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IRA, 401k, 403b, Roth IRA and 401k and Other Pension Plan Things to be Aware of

July 7, 2015

IRAs, 401k’s, 403b’s and pensions generally comprise the largest portion of many non-business owners’ assets and estates beside their residences.  Yet, many fail to plan adequately, or at all, for this major asset.

Many people with retirement accounts limit their activities to filling out the designation of beneficiary forms provided to them usually when they sign up or open the account.  However, there are many technical rules and procedures that participants need to be aware of to get full benefit from these important assets.  Here are a few.

Investment choices

Many spend less time making their investment choices than they do reading the sticker on a car they are thinking of buying or leasing.  The choices here need to be integrated with your other assets and should be part of an overall investment allocation plan.  The plan should also consider asset location to minimize adverse tax effects.  If you are unable to do this yourself, your employer could provide someone to advise you or you should seek the services of a financial advisor.


Retirement account distributions, except from a Roth IRA or Roth 401k, will be subject to income tax by the recipient and the full account values will be included in the gross estate subject to estate taxes if there are enough assets.  However, the beneficiaries will not be determined by the will, but by the designation of beneficiaries forms previously provided to plan trustees.  A lone exception is where the estate is named as a beneficiary which usually is indicative of poor planning.  Provision should be made as to who would pay the estate taxes on the retirement distributions.

Multiple IRA accounts

You can divide your IRA into as many separate accounts as you want.  Each account can have different beneficiaries or sets of beneficiaries.  Where there are multiple beneficiaries or a charity as beneficiary special rules apply regarding the required minimum distributions payout period.  There is also a time window after death where the beneficiaries can decline or accounts can be separated for each beneficiary.  To do this, and everything else in the blog, I suggest speaking to a knowledgeable advisor beforehand.

Further, your total annual required minimum distributions can come out of one or more accounts and do not have to come out of each separate account, and you can vary the accounts distributions each year.  Part of decluttering your financial life would be to combine IRA accounts, or move all your IRAs to one custodian.  Obviously, if you have your IRAs spread over a number of banks to get higher or bonus interest or to meet insured account limits this cannot be done, but combining them as much as possible simplifies things tremendously.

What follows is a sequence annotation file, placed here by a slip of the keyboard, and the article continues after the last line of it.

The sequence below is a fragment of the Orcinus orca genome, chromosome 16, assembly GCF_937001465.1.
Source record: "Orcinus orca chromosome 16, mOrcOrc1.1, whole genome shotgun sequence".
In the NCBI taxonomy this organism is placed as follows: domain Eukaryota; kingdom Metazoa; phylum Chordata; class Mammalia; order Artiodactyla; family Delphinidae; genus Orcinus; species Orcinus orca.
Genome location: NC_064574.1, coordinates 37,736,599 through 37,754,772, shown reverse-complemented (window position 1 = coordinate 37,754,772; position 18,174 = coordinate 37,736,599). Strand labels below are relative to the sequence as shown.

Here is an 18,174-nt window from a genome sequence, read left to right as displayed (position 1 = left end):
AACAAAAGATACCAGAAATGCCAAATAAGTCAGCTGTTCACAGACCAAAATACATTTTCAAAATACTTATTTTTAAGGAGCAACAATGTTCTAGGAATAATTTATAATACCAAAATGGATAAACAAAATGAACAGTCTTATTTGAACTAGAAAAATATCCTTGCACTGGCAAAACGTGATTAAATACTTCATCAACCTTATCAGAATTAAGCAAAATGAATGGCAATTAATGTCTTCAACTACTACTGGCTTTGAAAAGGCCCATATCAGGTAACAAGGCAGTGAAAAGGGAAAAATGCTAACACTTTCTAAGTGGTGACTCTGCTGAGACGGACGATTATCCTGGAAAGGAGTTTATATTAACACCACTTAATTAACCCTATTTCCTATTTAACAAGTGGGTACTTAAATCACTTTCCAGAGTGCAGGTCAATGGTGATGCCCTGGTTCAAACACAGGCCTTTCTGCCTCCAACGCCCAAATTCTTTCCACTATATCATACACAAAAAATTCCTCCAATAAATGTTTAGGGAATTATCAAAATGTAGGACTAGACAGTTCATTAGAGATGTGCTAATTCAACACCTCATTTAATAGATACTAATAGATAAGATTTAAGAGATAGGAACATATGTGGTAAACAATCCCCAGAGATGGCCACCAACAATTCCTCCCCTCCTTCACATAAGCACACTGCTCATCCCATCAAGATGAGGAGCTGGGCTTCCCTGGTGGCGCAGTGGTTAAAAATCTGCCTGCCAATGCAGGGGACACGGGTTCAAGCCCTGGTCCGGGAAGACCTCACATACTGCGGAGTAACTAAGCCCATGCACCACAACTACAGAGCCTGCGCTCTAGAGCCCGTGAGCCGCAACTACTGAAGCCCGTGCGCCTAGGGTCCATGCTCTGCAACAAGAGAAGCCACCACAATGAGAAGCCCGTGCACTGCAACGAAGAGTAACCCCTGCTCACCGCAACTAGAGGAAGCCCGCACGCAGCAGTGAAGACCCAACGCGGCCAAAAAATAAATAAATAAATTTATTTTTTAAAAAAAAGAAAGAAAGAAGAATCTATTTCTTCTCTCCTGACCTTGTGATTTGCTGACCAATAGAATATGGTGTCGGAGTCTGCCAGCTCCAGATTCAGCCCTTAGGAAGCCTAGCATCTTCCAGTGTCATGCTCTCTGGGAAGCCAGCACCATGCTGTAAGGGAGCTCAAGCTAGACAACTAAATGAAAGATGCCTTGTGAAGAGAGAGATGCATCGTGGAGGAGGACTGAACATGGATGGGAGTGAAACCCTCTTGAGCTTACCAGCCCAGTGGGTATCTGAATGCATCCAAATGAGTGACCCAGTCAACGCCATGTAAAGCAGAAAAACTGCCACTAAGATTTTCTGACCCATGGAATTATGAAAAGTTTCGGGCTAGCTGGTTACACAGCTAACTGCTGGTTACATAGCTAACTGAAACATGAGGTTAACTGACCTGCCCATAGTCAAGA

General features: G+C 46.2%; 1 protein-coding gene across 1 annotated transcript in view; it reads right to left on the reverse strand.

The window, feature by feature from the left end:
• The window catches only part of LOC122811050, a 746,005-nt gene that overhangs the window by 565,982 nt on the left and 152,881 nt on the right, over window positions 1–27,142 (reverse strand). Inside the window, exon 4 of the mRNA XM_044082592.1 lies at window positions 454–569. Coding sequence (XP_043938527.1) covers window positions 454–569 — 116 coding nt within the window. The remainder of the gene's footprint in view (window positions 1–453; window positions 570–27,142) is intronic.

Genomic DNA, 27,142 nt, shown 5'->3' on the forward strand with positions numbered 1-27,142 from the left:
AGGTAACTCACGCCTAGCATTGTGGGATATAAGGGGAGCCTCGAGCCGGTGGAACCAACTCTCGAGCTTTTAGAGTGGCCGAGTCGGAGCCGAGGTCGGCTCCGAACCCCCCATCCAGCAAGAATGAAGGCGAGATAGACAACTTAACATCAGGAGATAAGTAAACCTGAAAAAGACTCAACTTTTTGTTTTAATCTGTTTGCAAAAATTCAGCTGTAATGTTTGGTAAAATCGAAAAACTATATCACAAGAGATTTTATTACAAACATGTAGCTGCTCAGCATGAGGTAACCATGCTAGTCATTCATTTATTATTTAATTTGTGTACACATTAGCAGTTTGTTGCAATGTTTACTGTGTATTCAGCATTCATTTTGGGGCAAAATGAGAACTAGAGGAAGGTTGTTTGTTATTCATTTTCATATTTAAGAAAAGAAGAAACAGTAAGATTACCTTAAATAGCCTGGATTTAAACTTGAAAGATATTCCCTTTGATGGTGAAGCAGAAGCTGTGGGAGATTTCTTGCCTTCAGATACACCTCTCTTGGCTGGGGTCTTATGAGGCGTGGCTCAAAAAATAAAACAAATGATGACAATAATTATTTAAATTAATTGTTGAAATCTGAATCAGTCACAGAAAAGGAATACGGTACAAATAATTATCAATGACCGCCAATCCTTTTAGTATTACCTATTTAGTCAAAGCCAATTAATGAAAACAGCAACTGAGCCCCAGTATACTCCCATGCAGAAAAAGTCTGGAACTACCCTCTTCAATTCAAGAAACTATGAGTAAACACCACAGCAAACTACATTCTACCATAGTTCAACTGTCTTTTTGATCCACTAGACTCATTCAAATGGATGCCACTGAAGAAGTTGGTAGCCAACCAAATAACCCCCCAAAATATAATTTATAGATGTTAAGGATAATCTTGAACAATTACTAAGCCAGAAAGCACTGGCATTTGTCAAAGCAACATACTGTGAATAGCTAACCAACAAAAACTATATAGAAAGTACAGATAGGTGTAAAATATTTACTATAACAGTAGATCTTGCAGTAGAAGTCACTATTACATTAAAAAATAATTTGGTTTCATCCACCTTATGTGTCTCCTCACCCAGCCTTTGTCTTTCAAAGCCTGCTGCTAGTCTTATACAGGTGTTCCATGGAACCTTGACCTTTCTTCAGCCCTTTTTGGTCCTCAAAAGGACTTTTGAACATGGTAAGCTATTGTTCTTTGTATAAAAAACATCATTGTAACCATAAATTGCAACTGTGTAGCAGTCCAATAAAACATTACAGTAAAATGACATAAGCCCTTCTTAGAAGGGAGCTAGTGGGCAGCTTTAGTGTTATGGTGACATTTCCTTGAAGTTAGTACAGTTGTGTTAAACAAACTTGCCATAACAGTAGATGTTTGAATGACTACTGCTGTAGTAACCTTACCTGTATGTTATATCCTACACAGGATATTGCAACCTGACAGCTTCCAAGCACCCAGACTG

Contingent beneficiaries

You should name contingent or alternate beneficiaries who will take the place of a deceased primary beneficiary.  Post death planning to reduce income taxes or the estates of the subsequent IRA beneficiaries might be able to be done depending upon who the alternates are.  This is something that needs to be discussed with a financial professional.  Proper planning can have the IRA become a legacy that will create wealth for generations of family members.  For instance, an IRA inherited by an infant grandchild designated as beneficiary can provide distributions for over eighty or more years of their lifetime.

Keep copies of all forms you sign

Copies should be kept of all forms signed regarding your retirement plans.  This includes a copy of the actual plan and any amendments; signed designation of beneficiary forms; withdrawal or distribution forms or requests; voluntary nondeductible contribution information; and correspondence between you and the trustee.  Many times the trustee changes because of a merger or acquisition.  Papers get misplaced and lost.  The burden of proof of what you decided remains on you, or your heirs, which makes it an even harder task.  Signed and dated copies provide all the necessary assurance.

IRA rollovers

When you terminate your employment, you are given choices, and in some cases it is mandatory, to rollover your pension to an IRA.  It can be done tax-free as long as the funds are rolled over from the plan directly to an IRA account, or if you take the funds directly and deposit in an IRA within sixty days.  The best way is to have direct transfers made.  You can open an IRA account with any bank, broker or insurance company without any deposit, get the account number and transfer instructions, and provide them to your employer.

Generally, IRAs give you much more flexibility in financial planning.  Employer plans must provide for minimum distributions to spouses even with situations where there are prenuptial agreements or second marriages, while IRAs do not have these requirements.  And many employer plans have a 20% withholding tax requirement for distributions that IRAs do not have.

Closing comment

There are many more issues to consider.  This gives you a start.  The bottom line is that you should be informed about this important asset you have.

One Comment leave one →
  1. 6hawthorne permalink
    July 7, 2015 1:20 pm


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